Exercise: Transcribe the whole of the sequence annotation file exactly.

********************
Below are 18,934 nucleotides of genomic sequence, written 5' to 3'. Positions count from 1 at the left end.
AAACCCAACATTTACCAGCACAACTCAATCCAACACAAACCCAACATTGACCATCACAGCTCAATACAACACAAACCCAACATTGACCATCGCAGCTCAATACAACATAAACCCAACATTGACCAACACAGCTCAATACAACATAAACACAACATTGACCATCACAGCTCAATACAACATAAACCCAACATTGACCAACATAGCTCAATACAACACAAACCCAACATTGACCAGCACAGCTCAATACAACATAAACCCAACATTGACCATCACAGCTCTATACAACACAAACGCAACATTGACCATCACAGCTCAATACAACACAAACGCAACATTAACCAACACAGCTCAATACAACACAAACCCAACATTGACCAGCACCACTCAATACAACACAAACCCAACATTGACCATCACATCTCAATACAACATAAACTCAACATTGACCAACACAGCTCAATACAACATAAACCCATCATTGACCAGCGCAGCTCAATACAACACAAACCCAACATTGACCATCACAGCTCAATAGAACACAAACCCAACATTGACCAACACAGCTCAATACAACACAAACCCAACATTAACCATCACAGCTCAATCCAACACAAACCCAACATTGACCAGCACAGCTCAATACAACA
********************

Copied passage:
Below are 18,934 nucleotides of genomic sequence, written 5' to 3'. Positions count from 1 at the left end.
AAACCCAACATTTACCAGCACAACTCAATCCAACACAAACCCAACATTGACCATCACAGCTCAATACAACACAAACCCAACATTGACCATCGCAGCTCAATACAACATAAACCCAACATTGACCAACACAGCTCAATACAACATAAACACAACATTGACCATCACAGCTCAATACAACATAAACCCAACATTGACCAACATAGCTCAATACAACACAAACCCAACATTGACCAGCACAGCTCAATACAACATAAACCCAACATTGACCATCACAGCTCTATACAACACAAACGCAACATTGACCATCACAGCTCAATACAACACAAACGCAACATTAACCAACACAGCTCAATACAACACAAACCCAACATTGACCAGCACCACTCAATACAACACAAACCCAACATTGACCATCACATCTCAATACAACATAAACTCAACATTGACCAACACAGCTCAATACAACATAAACCCATCATTGACCAGCGCAGCTCAATACAACACAAACCCAACATTGACCATCACAGCTCAATAGAACACAAACCCAACATTGACCAACACAGCTCAATACAACACAAACCCAACATTAACCATCACAGCTCAATCCAACACAAACCCAACATTGACCAGCACAGCTCAATACAACA